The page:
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Signs that our bodies don’t feel well are often obvious. We might have pain, run a fever, or experience symptoms like coughing and sneezing. 

But when we’re not at peak performance mentally or emotionally, it can be more difficult to figure out what’s going on. In some cases, a mental illness could be the cause. Here’s a closer look into what mental illnesses are and how to identify them.

What Is a Mental Illness?

A mental illness or disorder can be any brain-based condition that causes clinical disturbances and impairments in your thinking, emotions, or behavior. There are many different types of these mental health conditions, all of which can differently affect your mood, how you act, and the way you think.

While most people regularly experience mental and emotional shifts, a mental illness is different than having normal changes in mood. Instead, it produces ongoing symptoms that could make everything in your day-to-day life difficult, from your job performance to your relationships.

Although they may not get as much attention as other conditions, mental illnesses are a serious health concern. Poor mental health is estimated to cost the world economy approximately $2.5 trillion per year. One in five adults in the U.S. experiences a mental illness annually, so if you think you could be struggling with your mental health, you’re not alone.

How to Identify Mental Illness

Anxiety and depression are the two most common of the more than 200 types of classified mental illnesses, though their symptoms are often unique to each person.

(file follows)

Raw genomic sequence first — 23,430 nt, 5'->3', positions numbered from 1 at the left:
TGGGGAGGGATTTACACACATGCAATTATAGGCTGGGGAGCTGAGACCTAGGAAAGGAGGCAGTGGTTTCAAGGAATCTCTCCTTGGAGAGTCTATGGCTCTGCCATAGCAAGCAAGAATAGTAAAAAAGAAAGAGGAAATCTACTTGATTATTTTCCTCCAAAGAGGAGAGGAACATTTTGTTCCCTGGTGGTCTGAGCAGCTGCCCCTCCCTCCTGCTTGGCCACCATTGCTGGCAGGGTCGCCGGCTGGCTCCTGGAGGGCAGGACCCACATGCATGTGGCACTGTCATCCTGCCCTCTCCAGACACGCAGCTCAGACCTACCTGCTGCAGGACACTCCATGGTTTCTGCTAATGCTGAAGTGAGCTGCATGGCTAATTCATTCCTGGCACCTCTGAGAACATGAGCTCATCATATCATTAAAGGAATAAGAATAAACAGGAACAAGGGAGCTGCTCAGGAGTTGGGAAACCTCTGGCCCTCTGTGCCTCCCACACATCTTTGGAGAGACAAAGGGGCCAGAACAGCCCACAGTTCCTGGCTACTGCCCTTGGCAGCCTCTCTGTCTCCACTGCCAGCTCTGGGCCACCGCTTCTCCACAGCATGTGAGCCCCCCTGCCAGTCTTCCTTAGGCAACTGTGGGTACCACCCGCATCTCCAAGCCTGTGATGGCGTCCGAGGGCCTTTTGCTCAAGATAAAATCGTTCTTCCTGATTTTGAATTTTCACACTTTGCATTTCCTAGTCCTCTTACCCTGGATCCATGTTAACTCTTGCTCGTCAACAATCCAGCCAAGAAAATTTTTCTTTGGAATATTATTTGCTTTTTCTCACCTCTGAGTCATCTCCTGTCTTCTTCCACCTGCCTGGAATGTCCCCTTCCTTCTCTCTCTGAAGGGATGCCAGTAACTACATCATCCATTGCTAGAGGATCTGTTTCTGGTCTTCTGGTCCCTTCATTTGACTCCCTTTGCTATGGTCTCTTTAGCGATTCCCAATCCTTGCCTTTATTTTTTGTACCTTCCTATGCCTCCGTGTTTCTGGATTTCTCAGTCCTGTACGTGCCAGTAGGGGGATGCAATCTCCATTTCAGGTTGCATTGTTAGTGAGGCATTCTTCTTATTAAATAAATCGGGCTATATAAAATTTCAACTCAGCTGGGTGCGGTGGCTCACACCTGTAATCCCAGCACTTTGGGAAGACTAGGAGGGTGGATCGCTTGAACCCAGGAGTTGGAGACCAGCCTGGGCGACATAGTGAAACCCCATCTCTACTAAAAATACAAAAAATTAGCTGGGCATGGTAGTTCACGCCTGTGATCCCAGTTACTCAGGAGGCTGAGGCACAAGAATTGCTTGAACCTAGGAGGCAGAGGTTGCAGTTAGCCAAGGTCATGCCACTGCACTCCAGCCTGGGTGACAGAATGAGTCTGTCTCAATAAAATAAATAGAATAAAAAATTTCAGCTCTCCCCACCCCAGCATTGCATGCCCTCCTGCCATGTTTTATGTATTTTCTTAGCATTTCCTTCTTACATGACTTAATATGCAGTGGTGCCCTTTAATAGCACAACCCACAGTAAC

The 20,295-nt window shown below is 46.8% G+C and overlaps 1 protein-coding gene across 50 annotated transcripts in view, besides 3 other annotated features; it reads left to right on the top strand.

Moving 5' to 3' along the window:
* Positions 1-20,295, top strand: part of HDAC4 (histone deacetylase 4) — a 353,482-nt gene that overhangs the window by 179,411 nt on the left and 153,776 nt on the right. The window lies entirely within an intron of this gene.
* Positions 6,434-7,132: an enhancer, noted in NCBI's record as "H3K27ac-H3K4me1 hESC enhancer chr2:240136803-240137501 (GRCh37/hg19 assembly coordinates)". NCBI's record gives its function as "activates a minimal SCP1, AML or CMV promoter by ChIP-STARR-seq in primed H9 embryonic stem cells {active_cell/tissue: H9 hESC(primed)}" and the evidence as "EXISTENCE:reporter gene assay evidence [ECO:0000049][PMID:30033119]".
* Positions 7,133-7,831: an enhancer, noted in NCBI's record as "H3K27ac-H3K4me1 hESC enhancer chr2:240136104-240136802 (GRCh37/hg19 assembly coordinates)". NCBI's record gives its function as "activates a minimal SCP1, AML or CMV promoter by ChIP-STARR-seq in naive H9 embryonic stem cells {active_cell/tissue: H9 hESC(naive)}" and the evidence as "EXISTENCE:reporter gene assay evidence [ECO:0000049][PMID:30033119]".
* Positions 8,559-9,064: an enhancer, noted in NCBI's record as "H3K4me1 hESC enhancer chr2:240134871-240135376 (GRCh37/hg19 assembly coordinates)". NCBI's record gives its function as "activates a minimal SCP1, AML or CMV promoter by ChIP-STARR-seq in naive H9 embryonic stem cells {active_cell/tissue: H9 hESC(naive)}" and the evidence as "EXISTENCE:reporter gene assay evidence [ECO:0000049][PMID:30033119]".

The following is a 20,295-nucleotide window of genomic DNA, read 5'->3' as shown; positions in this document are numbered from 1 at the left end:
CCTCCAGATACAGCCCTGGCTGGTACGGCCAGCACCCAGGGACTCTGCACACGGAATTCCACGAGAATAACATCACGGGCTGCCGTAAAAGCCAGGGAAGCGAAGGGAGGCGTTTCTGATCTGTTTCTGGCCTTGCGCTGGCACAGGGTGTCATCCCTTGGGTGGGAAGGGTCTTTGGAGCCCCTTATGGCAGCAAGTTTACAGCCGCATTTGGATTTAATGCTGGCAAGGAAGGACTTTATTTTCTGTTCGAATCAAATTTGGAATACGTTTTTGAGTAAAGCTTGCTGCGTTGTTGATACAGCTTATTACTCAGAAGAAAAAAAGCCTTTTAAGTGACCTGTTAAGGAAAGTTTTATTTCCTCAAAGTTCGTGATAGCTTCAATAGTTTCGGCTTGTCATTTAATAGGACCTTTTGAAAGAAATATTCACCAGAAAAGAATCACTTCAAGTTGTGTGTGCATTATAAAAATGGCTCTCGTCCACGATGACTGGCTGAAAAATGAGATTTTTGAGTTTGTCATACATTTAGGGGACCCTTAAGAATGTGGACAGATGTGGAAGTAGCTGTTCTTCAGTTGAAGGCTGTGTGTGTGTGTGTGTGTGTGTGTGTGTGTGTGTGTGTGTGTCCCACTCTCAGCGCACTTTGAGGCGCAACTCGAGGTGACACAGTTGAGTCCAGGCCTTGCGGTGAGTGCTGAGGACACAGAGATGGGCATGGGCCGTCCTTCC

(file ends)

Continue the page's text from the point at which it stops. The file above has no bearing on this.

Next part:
In the case of an anxiety disorder, you may experience excessive fear of even “normal” occurrences like going to the grocery store or interacting socially, making it difficult to function. Others with anxiety disorders may experience panic attacks: an intense episode of unexpected fear that can come with physical symptoms such as sweating, racing heart, chills, nausea, and trembling.  

Just as symptoms of anxiety disorders are more serious than dealing with everyday stress, depression is more than feeling sad temporarily. People diagnosed with clinical depression experience prolonged symptoms such as a loss of self-worth, difficulty eating or getting out of bed, and disinterest in their usual activities for at least two weeks.

Just like depression and anxiety disorders, other mental illnesses come with their own set of symptoms that can show up differently in individuals. But in general, common signs to watch for include:

  • Feelings of sadness
  • Difficulty concentrating
  • Extreme worrying
  • Extreme mood swings, including intense highs and lows
  • Becoming withdrawn from friends and activities you once enjoyed
  • Extreme tiredness
  • Difficulty coping with everyday challenges
  • Difficulty relating to or understanding others
  • Inability to perform daily chores
  • Major changes in eating patterns
  • Excessive anger
  • Overuse of substances like drugs or alcohol
  • Thoughts of suicide

Only a doctor can formally diagnose someone with a mental illness. But if you or someone you love is experiencing the symptoms above, it’s important to get professional help quickly. Suicidal thoughts especially call for immediate attention, and you can always call 988, the Suicide and Crisis Lifeline, to speak with someone 24/7.

For any of your mental health concerns, turn to one of our providers. YourTown Health offers compassionate mental health care, including personalized treatments to help you achieve the best possible outcomes. To find your nearest office, visit our locations page or contact us online for direct answers.